Building social connections with your work colleagues will improve your team’s resilience. When you know the people you work with, you’re more likely to give them the benefit of the doubt if they do something that hurts you. You’ll also be more likely to work through conflict and collaborate on projects more effectively.
While parties are the most common way to encourage social interaction at work, they are not that effective. They can overwhelm introverts, who will often avoid the party. People tend to talk only to people they already know at a party, rarely meeting new people. And, research shows that when people engage only in small talk, which parties promote, they become less close over time.
Instead, look for activities that promote meaningful conversations and forge authentic connections. Here are some suggestions for ways you can build strong connections in the workplace:
Ask a colleague to lunch
Eating together is a social glue that strengthens relationships and fosters personal connections. Cornell psychologist Brian Wansink studied firehouses and found that firefighters who shared group meals performed better as a team than firefighters who ate solo. You don’t need to spend money in a restaurant, eating together in a break room or on a park bench is enough.
Be creative together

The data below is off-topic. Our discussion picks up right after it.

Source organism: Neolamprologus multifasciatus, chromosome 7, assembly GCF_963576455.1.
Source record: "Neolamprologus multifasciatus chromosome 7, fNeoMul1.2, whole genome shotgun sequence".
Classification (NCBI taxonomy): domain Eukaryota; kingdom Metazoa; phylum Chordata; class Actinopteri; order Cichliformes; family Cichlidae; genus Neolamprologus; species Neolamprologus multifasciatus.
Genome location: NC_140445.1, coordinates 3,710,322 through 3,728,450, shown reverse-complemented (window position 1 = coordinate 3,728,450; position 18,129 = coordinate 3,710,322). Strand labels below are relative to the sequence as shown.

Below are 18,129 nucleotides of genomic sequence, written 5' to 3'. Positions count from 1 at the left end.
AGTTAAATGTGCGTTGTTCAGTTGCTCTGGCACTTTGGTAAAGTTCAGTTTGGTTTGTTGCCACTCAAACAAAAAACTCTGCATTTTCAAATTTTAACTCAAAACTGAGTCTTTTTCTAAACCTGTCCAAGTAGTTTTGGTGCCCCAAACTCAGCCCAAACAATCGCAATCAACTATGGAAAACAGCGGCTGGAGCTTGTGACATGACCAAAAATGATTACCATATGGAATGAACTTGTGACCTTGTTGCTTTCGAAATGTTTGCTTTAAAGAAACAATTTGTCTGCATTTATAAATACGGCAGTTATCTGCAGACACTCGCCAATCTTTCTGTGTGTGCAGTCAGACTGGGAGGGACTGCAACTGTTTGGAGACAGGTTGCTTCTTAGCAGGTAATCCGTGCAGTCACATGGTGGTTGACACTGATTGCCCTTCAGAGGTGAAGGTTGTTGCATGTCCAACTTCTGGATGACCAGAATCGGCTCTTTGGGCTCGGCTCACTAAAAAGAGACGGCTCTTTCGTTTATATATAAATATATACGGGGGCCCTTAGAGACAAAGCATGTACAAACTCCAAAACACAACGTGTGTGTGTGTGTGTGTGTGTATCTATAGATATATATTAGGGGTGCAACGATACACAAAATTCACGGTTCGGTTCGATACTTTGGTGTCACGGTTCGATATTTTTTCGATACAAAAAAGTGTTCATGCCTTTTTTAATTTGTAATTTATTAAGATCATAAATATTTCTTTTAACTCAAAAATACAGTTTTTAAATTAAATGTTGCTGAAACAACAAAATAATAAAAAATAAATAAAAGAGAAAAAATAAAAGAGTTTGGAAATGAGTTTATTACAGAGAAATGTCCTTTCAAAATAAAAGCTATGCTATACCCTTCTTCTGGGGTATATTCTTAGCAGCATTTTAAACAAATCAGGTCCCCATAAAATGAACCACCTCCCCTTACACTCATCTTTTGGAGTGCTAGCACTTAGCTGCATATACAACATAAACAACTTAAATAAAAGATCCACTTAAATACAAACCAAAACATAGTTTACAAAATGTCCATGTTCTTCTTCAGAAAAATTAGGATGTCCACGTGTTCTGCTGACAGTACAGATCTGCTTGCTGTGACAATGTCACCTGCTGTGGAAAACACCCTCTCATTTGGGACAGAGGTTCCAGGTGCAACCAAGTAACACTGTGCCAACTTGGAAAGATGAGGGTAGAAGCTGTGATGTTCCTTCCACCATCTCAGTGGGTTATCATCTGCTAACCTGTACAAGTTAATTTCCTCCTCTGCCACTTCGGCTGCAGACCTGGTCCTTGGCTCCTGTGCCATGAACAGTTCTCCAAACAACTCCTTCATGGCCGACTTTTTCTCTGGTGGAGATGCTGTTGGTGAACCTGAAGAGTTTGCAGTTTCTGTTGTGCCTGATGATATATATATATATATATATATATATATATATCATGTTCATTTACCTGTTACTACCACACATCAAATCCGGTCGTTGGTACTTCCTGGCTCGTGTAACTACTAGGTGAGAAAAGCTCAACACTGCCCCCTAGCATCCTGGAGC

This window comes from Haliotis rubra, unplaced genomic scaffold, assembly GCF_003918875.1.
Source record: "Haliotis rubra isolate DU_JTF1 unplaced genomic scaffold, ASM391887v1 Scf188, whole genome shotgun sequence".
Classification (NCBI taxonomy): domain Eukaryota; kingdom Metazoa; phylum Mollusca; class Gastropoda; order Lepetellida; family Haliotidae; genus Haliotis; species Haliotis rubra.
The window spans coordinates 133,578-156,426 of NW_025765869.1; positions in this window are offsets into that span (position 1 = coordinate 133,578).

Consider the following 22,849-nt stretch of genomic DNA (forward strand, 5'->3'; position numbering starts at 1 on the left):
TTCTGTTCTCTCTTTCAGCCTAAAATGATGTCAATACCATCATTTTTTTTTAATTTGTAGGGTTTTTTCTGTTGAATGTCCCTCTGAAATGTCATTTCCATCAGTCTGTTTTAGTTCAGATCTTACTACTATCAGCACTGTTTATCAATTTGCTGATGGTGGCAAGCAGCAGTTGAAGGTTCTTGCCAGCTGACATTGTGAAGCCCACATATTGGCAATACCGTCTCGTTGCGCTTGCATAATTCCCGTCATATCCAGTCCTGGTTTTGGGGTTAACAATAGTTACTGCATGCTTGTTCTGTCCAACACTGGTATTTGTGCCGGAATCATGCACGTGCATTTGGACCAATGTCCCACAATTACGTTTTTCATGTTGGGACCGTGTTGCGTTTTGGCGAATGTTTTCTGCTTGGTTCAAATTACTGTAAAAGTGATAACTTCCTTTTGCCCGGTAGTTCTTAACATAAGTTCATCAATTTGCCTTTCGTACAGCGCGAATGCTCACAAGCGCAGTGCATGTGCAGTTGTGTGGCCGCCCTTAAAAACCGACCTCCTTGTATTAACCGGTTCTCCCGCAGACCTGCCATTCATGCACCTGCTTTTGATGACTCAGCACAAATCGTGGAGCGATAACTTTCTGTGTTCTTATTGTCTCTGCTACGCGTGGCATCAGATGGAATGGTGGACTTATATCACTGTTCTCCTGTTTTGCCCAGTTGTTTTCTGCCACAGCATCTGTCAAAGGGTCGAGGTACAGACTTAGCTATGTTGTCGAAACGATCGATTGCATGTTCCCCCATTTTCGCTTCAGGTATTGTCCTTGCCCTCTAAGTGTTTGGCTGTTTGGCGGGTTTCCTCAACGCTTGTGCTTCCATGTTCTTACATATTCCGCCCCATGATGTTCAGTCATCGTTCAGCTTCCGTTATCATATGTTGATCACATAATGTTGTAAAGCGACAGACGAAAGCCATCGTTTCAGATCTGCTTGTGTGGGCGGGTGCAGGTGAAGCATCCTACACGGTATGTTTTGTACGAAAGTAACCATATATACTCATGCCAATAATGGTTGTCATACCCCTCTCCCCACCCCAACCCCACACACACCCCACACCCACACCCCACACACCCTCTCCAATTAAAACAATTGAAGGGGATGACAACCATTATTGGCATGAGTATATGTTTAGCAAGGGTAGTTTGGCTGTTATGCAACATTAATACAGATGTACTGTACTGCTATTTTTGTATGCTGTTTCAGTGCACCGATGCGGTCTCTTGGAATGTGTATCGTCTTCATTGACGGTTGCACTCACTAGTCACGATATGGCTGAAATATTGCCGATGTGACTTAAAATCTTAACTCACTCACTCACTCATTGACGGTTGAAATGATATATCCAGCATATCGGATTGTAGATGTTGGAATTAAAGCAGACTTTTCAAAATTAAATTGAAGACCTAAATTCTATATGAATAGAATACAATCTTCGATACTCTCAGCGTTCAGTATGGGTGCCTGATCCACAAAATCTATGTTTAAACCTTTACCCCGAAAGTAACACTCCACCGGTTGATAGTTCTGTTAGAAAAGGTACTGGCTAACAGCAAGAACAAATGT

Instead of planning a traditional team off-site, consider hosting an event where the team works together on a creative project. One of my favorite group activities are PaintFests organized by the Foundation for Hospital Art. Another option is an annual Share Your Passion event where employees demonstrate their hobbies for each other.
Start a book club
Book clubs are a great way to build camaraderie while also improving professional development among staff. Check out this website for pointers on how to start a book club at work.
Create working groups
Identify organization-wide issues that would benefit from collaboration and problem solving and create working groups to develop ideas and solutions. In addition to bringing people together from different work units, you’ll also provide growth opportunities for working group chairs.
Create a workspace that brings people together
Whether it’s a water cooler, jigsaw puzzle table, or shared coffee maker, ensure your workplace has a space that naturally encourages people to gather. Conversations that take place while we wait for the coffee to brew can be compelling.
Encourage wellness activities
If you have space, organize regular yoga, meditation, Tai Chi, or other wellness activities sessions. Step competitions are another way to build relationships. In addition to improving the well-being of employees, these activities will strengthen bonds between participants.
Encourage employees to train for work in other units and divisions. Cross-training will improve professional development while creating connections between people across the organization.
Strike up conversations in the elevator
It amazes me how often people spend time together in an elevator without talking. Make it a point to say hello to people you meet in an elevator and then follow up with a question that sparks a conversation.
What do you do in your workplace to build connections?